Musée Alsacien

I never thought I’d say that, but Linguistics isn’t half bad if the professor has the right amount of enthusiasm and some (good) teaching skills.

Which meant after lunch I headed back to the city centre in quite a good mood. I wanted to visit the Musée Alsacien.

It was one of those nice, warm days that I’m trying to enjoy as much as possible, knowing they won’t last for long. In the morning, it’s already so chilly that my hands hurt. I still prefer this to the 35°C I have heard some you have had back home, especially when I’m gifted with such lovely sunny afternoons.

Strasbourg was the liveliest I’ve ever seen it up to date.
Lots of sun, so I went for a walk.
Love this
And this too.

The Musée Alsacien is very close to the city centre, and now that I have my Carte culture I can visit any museum for free (cool, cool, cool).

It’s basically a piece of history itself. It’s aged more than a century and most pieces it contains are original. Alsace strived for quite a long time to mantain its own identity while being trasferred from France to Germany and back again (four times, I think). This museum is mostly focused on the habits and costumes of rural Alsace up until late 1800s.
I really loved the pottery and ceramics. I had seen lots of that in souvenir shops but I didn’t know it actually typical of the region.

The language of Alsace is Alsatian. Even though people who can still speak are now few, mostly old and in the countryside, I’ve seen a few places that still offer it as a course around town. I think I’d join in if only my German was better, but I’m having a hard time handling French, German and Ancient Greek now, so… nope.
This was just over a front door. Alsatian is sort of half French, half German:

Alsace can boast an impressive number or regional recipes; a good part of them is for baked desserts, which entered the oven in their homemade pottery:

Kugelhopf molds, I think.

The following pic was taken in the Stube. The Stube was the only heated room (apart from the kitchen, that was usually too smoky to spend much time in) and contained the beds and a sort of living room. I was really amused by how short the double bed is. I was explained that the reason was that they didn’t really lay in it – they half sat, half lay. I’d never be able to sleep like that!

There was a part dedicated to farming. They were famous for their wines, but the cellar was too dark to take good photos. These are grains bags and not unlike many other items, they were often offered as a gift to a newlywed complete with the name and year of marriage:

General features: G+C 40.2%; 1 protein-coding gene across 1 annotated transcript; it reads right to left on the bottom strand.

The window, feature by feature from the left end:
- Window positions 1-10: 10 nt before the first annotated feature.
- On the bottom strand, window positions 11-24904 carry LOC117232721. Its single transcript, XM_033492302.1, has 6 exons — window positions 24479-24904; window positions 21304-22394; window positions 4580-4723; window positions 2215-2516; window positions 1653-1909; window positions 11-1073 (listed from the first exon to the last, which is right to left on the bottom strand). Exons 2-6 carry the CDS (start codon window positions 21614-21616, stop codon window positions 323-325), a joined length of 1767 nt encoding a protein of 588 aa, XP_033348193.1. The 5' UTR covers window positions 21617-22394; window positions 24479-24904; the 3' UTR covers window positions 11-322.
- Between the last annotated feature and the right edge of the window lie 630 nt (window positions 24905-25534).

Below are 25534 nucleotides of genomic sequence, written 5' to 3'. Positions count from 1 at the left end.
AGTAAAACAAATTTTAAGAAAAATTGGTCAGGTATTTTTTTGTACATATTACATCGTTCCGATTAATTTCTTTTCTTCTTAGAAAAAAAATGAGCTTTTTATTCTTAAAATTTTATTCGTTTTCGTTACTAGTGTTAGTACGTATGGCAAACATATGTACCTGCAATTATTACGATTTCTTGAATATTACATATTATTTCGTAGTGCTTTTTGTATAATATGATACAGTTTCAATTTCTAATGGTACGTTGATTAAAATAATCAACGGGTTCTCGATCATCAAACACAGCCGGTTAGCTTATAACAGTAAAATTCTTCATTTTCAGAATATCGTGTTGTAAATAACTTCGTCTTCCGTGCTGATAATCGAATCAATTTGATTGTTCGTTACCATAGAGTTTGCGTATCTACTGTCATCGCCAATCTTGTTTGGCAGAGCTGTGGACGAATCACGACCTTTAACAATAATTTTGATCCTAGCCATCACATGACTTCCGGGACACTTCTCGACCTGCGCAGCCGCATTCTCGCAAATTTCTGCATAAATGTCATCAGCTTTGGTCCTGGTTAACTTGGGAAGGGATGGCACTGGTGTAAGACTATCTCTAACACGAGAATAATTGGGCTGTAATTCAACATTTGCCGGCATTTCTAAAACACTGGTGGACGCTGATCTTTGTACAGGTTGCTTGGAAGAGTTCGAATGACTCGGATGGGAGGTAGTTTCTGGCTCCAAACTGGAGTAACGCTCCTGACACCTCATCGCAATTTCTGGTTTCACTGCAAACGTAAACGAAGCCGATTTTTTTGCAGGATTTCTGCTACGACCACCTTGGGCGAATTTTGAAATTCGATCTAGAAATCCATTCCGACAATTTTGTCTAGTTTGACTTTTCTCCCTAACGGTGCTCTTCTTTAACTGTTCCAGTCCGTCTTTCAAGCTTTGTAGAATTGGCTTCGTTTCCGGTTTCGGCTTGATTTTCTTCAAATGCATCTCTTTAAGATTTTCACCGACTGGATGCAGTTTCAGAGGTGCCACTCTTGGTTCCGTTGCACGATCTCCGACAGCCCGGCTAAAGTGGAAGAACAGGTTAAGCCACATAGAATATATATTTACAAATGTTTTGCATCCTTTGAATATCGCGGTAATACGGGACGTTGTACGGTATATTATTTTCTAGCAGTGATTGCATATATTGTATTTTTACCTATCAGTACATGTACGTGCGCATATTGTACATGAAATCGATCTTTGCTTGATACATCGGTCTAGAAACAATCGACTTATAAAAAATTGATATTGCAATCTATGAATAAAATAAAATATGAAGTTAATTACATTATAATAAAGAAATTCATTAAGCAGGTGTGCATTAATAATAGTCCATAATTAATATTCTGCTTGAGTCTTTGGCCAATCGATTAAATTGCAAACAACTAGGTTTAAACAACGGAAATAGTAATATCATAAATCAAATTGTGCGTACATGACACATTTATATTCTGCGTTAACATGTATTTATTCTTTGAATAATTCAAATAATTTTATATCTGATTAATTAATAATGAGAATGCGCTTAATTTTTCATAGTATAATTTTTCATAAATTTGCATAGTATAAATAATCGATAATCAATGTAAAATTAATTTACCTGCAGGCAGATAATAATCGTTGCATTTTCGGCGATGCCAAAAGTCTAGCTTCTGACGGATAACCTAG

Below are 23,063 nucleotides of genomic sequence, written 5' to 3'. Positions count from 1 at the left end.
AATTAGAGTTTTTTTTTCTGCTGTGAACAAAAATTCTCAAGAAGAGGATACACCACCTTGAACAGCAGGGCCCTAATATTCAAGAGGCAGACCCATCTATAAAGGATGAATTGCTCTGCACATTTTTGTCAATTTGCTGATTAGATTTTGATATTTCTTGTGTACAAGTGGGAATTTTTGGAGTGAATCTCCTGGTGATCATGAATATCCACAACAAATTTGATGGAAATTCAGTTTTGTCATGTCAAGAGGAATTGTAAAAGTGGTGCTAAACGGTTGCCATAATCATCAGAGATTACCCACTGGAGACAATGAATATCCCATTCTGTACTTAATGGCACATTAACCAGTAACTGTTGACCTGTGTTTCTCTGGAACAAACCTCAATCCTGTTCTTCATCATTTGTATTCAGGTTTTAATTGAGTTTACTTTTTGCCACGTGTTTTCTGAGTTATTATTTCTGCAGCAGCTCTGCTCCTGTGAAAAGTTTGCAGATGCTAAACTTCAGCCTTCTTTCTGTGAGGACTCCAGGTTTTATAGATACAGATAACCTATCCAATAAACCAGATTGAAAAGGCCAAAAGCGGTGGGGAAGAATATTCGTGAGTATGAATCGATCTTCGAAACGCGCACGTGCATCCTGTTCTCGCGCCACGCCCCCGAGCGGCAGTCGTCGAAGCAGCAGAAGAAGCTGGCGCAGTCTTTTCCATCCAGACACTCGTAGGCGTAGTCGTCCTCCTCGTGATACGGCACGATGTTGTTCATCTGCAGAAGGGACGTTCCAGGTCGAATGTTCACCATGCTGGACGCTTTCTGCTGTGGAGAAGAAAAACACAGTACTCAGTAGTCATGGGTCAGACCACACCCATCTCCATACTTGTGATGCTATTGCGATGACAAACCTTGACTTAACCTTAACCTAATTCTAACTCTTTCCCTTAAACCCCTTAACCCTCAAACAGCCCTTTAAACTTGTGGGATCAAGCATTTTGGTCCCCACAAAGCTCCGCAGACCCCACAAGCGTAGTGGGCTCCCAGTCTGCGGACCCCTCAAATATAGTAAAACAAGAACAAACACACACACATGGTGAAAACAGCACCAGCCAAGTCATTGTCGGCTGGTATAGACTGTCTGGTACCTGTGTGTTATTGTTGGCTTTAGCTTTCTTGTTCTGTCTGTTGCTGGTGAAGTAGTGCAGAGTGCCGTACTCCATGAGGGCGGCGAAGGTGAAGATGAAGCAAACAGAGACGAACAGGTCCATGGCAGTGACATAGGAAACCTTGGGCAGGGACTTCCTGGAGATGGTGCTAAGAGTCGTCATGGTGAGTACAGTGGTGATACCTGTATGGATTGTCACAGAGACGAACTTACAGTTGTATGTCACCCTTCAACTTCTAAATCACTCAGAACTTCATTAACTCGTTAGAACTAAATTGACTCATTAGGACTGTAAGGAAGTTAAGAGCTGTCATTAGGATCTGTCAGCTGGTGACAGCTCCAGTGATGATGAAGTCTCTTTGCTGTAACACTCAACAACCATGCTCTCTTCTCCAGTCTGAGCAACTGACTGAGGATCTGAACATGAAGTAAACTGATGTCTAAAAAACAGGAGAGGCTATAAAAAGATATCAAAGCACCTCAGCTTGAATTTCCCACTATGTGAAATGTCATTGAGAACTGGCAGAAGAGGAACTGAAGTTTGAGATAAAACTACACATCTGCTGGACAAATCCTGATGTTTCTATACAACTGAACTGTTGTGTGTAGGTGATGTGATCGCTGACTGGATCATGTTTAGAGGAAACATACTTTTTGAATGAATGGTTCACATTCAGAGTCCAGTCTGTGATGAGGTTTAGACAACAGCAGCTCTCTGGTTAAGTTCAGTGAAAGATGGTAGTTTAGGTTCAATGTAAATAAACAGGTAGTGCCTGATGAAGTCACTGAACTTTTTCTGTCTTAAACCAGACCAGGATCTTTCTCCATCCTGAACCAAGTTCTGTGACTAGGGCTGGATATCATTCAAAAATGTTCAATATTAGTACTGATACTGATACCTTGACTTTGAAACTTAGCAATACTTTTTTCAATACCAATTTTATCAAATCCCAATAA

This picture comes from the section about childhood. I really loved it! There were lots of toys (I don’t think they could really be toys from a rural context, though – they looked like they came from rich city houses), and a room dedicated to Christmas in Alsace. There were mixted traditions.
First, a pre-Christian tradition: Hans Trapp – a dark big man with a long black beard – came to ask the children if they had been good; for those, there were gifts; for the naughty, there was a place into his bag, and they were never to be seen again. (Hans Trapp was originally a lord known for his cruelty).
When the Christian tradition took place, they were merged anyway into the cult of St. Lucy, that was celebrated in the same days; so baby Jesus came to bring gifts in the form of a white-clad virgin:

When I got out, it was starting to rain. I was able to walk a while, but then had to get to the residence.
I won’t complain though, because today was supposed to be rainy too, aìbut we’re having a sunny day instead! Perfect for the mediaeval festival that’s going on in town… in one hour!

One thought on “Musée Alsacien

  1. Ma vedi, vedi? Santa Lucia è super gettonata anche all'estero! Ora sì che ho solide argomentazioni per sostenere la superiorità di S. Lucia su tutte le barbute e buffe divinità che imperversano altrove in quella zona di dicembre!
    Grazie Nana-san!

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